In general, teaching and learning challenges are very similar across disciplines. Our students come to teachers underprepared for college. They bring a wide range of prior experience and often have large gaps in the foundational or prerequisite knowledge required to be successful. Many students have poor study habits or significantly underestimate the appropriate amount of time needed for work outside of class.

To address these challenges, faculty in biology, statistics, information systems management, math, and chemistry have chosen adaptive courseware. Across the board, these faculty report a fair to significant time investment in preparing to teach using these systems. Many faculty did the research and prep work, supported by vendor and institutional learning designers, over the summer for implementation in the fall.

Supporting faculty and students

As part of the course redesigns, we at NAU paid careful attention to the support structures needed for both faculty and students. Because of the APLU grant, we were able to incentivize faculty time on these projects. This is a widely acknowledged strategy to ensure a successful launch.

We also provided extensive faculty development. In early August we presented several workshops on adaptive learning and implementation.  We also provided one-on-one instructional design support, and we facilitated a learning community of practice to help faculty share their ideas and experiences.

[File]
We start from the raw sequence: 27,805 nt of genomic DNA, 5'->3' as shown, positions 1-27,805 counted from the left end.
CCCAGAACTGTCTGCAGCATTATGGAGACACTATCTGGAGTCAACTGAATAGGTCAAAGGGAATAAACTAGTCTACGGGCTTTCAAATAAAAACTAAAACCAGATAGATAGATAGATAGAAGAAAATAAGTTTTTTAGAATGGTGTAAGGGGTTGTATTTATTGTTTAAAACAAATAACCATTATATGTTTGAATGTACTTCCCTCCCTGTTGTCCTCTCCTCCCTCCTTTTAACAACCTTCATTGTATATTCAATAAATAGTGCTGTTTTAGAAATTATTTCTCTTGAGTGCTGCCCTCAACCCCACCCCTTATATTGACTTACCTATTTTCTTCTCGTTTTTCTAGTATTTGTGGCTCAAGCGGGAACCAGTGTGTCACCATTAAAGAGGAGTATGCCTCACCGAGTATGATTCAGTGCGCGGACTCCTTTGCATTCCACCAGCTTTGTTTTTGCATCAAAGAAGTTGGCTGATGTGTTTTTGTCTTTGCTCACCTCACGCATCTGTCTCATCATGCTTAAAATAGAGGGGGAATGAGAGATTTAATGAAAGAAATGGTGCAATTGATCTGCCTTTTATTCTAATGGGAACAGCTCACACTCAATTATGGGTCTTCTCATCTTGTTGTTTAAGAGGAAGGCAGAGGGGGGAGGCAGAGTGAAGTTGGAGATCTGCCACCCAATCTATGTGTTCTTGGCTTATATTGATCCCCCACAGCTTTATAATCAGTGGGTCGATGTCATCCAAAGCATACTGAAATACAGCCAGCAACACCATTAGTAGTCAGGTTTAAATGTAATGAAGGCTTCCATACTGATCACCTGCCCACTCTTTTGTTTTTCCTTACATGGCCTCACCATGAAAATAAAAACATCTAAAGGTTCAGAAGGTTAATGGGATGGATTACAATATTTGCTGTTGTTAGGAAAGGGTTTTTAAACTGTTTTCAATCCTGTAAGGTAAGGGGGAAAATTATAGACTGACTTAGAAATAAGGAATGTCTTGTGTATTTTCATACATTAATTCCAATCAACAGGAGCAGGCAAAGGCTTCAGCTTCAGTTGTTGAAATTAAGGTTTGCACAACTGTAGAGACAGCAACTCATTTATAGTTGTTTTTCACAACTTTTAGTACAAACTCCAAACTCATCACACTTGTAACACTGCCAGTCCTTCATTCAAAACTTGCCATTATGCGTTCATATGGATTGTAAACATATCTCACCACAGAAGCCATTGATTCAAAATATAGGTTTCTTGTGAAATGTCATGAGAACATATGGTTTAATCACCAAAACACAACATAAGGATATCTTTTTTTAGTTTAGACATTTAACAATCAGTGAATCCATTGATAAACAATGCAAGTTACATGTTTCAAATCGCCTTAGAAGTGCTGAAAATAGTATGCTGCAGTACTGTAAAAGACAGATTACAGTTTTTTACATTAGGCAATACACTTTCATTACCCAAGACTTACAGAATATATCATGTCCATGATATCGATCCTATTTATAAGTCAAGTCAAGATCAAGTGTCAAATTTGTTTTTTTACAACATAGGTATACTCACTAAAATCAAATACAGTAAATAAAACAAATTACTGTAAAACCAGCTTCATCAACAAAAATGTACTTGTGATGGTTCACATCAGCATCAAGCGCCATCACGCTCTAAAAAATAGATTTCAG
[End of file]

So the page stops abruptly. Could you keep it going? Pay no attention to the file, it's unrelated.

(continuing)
Students also require support, albeit in different ways. Another widely acknowledged concern about adaptive learning is student pushback. Not surprisingly, students complain about the extra time and work required, as opposed to the passive learning they seem to prefer when they show up to a lecture without having done the reading.

So we coached students at the beginning of the semester to help them understand the benefit of this approach. We also provided several layers of human support and intervention: we encouraged them to help one another, and we provided TA support, supplemental instruction sessions, and faculty office hours. The data that is collected by the system about student performance is used to target and reach out to students who are struggling, making the approach strategic at scale.

Promising results so far

For the most part, adaptive learning at NAU has been positive. Students and faculty both see the value in customized learning paths, experiences, and study methods.